High quality carbohydrates are an important part of your triathlon diet to fuel your performance.

Complex carbohydrates are full of nutrients for your triathlon diet

 

Not only do they contain fiber BUT they’re bursting with micronutrients (vitamins and minerals). Many of them contain anti-inflammatory and antioxidant properties working to keep your body healthy and free of disease. They can also help with improved performance and recovery.

Let’s face it, even after reading that last paragraph many of you will continue to remove carbohydrates from your diet and continue to villainize them, shaming them because “they make you fat”. 

But do they?

Carbohydrates and Fueling for Performance

 

Importance of Carbohydrates in Your Triathlon Diet as a Source of Energy for Exercise

Your body wants to run as efficiently as possible. Consuming complex carbohydrates will help your body do just that. And because of this, carbohydrates in general are your body’s preferred source of energy and that includes your brain and central nervous system.

As I explained above, when you eat carbohydrates your body breaks those long strands of sugar into their simplest form…smaller sugars. These smaller sugars are what your body digests and absorbs and then uses for energy.

The body is super smart. So when there’s unused glucose from eating complex carbohydrates the body stores it as glycogen in the muscles and the liver for future use. When you exercise your body will break down stored muscle glycogen into glucose for quick energy to fuel your training session and/or race. Liver glycogen is broken down into glucose and released into the bloodstream to help maintain good blood sugar levels so fatigue, lethargy and lightheadedness doesn’t set in. 

During exercise your body uses a combination of carbohydrates and fat to fuel the muscles.

 

As intensity in exercise increases carbohydrates becomes the predominant source of fuel for performance. 

High quality carbohydrates are an important part of your triathlon diet to fuel your performance.

During continuous exercise lasting at least 60 minutes or longer, glycogen can become depleted. So what happens then? Research has shown that when glycogen stores become depleted (without being replenished) that’s when fatigue starts to set in.

So what’s going on:

  1. When active muscles are depleted of carbohydrate (glycogen) stores your body is now forced to depend primarily on using fat for fuel. 
  2. Yup, the body can use fat for fuel. But, fat isn’t as efficient in providing your athlete body with energy. Fat requires oxygen when it produces energy and therefore increasing the work the body has to do and improvement in performance is less likely.
  3. If you’re participating in intense exercise lasting more than 60 minutes and you’re not properly fueling with complex carbohydrates daily, you’ll have less glycogen storage. You may be forced to slow your pace and possibly stop exercising altogether. 

Day to day fueling should come primarily from complex carbohydrates.

 

There’s always a place for the simple carbohydrates as well, including sports nutrition. So, where should you focus your attention when incorporating complex carbohydrates in your triathlon diet plan?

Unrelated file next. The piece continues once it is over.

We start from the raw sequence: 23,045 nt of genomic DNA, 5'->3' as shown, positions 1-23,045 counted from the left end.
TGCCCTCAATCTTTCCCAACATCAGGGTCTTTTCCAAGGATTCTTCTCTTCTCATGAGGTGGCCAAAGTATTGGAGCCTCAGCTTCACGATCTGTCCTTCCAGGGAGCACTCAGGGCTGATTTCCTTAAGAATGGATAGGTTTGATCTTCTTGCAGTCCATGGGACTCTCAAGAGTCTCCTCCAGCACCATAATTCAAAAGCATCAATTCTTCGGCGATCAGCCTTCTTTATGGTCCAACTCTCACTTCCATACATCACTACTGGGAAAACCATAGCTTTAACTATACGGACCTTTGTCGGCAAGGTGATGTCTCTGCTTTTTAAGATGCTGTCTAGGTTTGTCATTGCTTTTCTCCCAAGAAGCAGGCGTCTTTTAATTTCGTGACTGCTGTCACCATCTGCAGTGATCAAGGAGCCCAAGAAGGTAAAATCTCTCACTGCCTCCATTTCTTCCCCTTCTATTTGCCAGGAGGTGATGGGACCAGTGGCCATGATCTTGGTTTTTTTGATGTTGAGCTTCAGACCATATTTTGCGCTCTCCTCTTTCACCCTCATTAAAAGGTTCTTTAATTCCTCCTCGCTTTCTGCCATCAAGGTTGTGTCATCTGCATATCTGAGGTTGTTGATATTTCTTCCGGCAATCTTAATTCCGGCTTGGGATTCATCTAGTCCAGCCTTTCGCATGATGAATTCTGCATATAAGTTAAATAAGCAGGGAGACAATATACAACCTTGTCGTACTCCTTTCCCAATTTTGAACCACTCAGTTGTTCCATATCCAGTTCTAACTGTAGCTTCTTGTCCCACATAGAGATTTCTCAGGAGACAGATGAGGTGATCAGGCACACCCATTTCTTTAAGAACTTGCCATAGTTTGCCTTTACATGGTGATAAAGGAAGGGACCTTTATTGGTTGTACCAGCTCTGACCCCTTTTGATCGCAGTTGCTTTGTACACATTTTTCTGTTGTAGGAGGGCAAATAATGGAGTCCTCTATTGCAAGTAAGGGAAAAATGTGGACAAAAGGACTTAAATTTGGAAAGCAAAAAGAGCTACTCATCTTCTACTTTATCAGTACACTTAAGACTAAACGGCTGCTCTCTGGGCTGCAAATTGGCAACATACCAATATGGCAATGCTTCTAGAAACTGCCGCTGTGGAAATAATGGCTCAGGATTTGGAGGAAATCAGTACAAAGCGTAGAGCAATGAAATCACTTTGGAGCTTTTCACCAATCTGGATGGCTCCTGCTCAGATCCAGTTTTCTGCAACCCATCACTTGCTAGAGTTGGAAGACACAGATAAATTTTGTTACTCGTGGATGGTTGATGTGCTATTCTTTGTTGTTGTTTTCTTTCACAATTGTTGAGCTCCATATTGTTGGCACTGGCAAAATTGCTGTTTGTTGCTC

Grains

These should be a staple in your diet. Grains include whole wheat breads, pastas, oats, brown rice, cereals, farro, buckwheat, quinoa, millet and barley. These not only provide carbohydrates but they provide a good amount of calories and contribute some plant protein to your plant-based diet and an assortment of vitamins and minerals including B vitamins, zinc, magnesium, selenium and iron. And because grains typically contain a high amount of fiber they’ll help you stay satiated much longer compared to other carbohydrate sources.

Fruits 

Interestingly enough, some but not all fruits have close to the same amount of carbohydrates per cup as grains. Typically this comes in the form of natural sugars versus complex carbohydrates. Fruit is a great snack around workouts but more than likely fruits are not going to satisfy you past an hour of enjoying it. Despite their natural sugar content, fruit provides an array of vitamins and minerals like vitamin C, a powerful antioxidant, potassium, folate and of course fiber. 

Vegetables

There are two different categories you can put vegetables in:

Starchy Vegetables

These include foods like root vegetables, for example all types of potatoes including sweet potato, yams, carrots, parsnips, beets, turnips, rutabaga, butternut squash, winter squash and Jerusulum artichokes. There are other vegetables like corn, peas that contain a fair amount of starch and beans and legumes fall under this category as well.

Non-Starchy Vegetables

These are foods such as asparagus, broccoli, cauliflower, leafy greens, eggplant, tomato, cabbage, green beans, zucchini and the list goes on.

Vegetables just like fruit contain a variety of vitamins and minerals including vitamin C, folate, potassium and yes fiber. Both vegetables and fruits contain carotenoids. These are the bright pigments you see in your fruits and vegetables like the yellows, reds and oranges. They act as antioxidants (help protect your cells against oxidation) and are best absorbed when you consume these foods with fat.